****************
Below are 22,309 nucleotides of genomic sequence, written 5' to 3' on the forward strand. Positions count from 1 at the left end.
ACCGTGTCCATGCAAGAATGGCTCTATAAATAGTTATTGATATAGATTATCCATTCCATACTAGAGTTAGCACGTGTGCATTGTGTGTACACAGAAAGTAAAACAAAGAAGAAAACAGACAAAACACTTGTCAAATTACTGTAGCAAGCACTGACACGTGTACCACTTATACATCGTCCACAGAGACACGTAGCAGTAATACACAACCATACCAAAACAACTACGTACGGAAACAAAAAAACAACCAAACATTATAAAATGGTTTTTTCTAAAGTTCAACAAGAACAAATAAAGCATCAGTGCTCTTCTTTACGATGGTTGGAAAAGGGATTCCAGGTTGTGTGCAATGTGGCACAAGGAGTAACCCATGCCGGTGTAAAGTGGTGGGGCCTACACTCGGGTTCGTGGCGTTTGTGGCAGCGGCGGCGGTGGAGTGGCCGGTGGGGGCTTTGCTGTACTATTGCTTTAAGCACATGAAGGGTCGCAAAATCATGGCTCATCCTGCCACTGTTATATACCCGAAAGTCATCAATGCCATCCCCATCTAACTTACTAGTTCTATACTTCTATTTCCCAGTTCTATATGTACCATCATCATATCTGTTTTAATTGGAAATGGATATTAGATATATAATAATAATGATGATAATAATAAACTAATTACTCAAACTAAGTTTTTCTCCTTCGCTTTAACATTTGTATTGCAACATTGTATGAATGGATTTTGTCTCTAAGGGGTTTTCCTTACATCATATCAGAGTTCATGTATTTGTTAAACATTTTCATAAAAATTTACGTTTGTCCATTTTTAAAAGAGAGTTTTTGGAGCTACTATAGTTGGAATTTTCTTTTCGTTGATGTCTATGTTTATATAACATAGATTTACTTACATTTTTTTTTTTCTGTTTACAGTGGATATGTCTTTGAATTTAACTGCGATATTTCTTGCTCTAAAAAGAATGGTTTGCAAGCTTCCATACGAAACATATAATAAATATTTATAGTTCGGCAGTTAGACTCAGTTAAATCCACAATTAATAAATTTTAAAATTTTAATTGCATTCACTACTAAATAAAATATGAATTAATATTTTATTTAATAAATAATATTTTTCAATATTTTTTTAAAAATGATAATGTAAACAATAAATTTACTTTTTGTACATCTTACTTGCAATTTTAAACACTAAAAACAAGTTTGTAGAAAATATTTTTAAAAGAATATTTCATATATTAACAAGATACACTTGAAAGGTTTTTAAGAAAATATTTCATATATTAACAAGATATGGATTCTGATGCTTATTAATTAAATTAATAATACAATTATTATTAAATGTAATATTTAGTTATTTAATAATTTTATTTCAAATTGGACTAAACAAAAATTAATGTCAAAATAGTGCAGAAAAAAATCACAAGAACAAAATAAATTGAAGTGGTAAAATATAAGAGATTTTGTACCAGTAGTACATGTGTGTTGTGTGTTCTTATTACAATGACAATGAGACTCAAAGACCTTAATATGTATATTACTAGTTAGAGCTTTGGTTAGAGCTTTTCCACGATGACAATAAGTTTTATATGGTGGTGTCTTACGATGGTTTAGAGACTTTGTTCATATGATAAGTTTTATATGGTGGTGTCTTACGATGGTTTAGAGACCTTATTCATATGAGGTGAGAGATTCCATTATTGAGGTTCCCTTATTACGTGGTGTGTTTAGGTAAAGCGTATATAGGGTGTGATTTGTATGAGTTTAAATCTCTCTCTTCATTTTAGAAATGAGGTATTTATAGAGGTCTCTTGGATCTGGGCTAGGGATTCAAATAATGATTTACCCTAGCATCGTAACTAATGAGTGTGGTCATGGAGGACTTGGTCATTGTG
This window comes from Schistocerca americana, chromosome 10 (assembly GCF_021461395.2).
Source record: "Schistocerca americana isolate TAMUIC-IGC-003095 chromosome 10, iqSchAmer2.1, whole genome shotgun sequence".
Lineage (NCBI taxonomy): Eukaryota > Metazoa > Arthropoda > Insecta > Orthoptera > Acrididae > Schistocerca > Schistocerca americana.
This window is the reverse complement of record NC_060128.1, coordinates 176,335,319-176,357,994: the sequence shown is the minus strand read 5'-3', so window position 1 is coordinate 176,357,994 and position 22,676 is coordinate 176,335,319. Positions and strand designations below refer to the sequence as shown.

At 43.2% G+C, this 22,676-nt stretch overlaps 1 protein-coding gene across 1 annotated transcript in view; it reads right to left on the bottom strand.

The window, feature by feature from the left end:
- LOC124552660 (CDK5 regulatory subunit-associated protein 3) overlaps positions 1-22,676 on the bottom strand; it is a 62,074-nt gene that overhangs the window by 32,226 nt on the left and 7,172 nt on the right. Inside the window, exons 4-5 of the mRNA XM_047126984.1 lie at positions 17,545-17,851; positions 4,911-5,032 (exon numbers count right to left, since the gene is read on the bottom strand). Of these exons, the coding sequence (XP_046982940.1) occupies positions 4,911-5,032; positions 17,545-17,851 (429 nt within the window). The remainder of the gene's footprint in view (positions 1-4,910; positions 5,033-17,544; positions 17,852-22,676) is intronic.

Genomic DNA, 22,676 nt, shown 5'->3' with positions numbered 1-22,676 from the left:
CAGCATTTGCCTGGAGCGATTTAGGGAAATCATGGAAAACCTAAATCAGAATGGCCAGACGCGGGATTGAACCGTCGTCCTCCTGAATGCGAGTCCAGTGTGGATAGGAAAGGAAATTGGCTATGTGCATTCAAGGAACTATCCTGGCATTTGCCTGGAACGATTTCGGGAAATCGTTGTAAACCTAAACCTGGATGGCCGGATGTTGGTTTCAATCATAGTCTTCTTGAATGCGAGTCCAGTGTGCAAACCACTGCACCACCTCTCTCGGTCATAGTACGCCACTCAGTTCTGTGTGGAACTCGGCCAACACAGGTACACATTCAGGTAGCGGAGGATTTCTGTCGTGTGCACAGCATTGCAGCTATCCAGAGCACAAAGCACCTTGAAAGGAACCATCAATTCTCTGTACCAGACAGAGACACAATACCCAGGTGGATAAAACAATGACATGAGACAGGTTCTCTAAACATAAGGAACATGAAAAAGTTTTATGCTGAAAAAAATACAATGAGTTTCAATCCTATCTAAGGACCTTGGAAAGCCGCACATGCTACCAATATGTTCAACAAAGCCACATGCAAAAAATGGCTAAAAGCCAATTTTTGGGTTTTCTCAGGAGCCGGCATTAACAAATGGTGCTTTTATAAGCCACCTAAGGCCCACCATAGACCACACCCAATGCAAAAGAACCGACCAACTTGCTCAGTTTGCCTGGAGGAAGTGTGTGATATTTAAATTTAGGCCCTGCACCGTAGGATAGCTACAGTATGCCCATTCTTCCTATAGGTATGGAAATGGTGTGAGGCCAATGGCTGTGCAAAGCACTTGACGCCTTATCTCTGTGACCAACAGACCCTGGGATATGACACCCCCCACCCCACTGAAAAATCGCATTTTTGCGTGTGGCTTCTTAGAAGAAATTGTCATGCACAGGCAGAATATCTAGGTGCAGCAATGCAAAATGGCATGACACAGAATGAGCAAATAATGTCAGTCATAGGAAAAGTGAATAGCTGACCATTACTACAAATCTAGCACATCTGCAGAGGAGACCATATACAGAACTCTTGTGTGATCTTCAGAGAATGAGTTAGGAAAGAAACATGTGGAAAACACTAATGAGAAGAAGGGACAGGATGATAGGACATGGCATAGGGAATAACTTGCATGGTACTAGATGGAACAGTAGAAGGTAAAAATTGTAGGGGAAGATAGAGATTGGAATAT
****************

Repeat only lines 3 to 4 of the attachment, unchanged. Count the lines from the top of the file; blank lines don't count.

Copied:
This window comes from Schistocerca americana, chromosome 10 (assembly GCF_021461395.2).
Source record: "Schistocerca americana isolate TAMUIC-IGC-003095 chromosome 10, iqSchAmer2.1, whole genome shotgun sequence".